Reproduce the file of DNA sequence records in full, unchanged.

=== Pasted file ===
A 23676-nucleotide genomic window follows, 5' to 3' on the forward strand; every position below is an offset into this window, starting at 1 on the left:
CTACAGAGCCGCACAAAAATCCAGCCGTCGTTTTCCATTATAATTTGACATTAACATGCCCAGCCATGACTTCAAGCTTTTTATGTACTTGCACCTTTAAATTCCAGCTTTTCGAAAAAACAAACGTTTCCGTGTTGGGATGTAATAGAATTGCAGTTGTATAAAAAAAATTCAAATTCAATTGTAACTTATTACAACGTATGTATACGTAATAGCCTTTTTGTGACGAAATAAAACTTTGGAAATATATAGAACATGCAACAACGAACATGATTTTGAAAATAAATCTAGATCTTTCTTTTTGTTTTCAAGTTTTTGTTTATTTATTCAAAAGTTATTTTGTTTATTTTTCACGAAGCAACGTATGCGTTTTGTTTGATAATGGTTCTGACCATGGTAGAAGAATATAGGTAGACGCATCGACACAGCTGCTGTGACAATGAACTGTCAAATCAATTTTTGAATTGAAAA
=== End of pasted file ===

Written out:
A 23676-nucleotide genomic window follows, 5' to 3' on the forward strand; every position below is an offset into this window, starting at 1 on the left:
CTACAGAGCCGCACAAAAATCCAGCCGTCGTTTTCCATTATAATTTGACATTAACATGCCCAGCCATGACTTCAAGCTTTTTATGTACTTGCACCTTTAAATTCCAGCTTTTCGAAAAAACAAACGTTTCCGTGTTGGGATGTAATAGAATTGCAGTTGTATAAAAAAAATTCAAATTCAATTGTAACTTATTACAACGTATGTATACGTAATAGCCTTTTTGTGACGAAATAAAACTTTGGAAATATATAGAACATGCAACAACGAACATGATTTTGAAAATAAATCTAGATCTTTCTTTTTGTTTTCAAGTTTTTGTTTATTTATTCAAAAGTTATTTTGTTTATTTTTCACGAAGCAACGTATGCGTTTTGTTTGATAATGGTTCTGACCATGGTAGAAGAATATAGGTAGACGCATCGACACAGCTGCTGTGACAATGAACTGTCAAATCAATTTTTGAATTGAAAA